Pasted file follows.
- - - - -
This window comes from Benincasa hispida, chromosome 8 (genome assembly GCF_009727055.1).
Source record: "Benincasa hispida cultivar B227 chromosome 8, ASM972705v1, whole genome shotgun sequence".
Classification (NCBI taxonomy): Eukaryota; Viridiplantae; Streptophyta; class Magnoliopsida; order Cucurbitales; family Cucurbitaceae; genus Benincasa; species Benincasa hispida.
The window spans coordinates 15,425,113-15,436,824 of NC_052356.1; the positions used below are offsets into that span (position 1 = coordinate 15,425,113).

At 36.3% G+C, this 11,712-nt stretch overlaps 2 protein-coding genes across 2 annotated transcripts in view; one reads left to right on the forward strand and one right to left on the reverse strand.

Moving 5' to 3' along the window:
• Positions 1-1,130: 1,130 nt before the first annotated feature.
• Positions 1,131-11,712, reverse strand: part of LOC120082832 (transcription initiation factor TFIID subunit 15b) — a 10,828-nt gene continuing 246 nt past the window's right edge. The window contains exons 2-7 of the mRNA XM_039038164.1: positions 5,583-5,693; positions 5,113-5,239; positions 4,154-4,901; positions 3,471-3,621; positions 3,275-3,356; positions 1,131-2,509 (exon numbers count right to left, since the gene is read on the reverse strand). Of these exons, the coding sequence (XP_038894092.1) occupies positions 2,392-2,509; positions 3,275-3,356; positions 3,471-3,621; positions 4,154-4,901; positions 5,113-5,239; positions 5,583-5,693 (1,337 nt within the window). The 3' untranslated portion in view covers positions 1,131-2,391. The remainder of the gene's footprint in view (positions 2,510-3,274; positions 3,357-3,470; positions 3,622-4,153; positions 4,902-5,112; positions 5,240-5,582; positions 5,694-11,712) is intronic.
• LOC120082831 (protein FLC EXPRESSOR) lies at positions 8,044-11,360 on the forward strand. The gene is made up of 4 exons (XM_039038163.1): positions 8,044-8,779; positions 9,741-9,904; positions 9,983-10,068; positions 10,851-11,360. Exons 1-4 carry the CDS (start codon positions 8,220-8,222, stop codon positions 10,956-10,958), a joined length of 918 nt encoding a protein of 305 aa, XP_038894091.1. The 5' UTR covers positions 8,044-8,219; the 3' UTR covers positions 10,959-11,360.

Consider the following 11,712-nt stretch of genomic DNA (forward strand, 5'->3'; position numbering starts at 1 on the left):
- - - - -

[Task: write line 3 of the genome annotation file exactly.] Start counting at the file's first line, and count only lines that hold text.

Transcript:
Classification (NCBI taxonomy): Eukaryota; Viridiplantae; Streptophyta; class Magnoliopsida; order Cucurbitales; family Cucurbitaceae; genus Benincasa; species Benincasa hispida.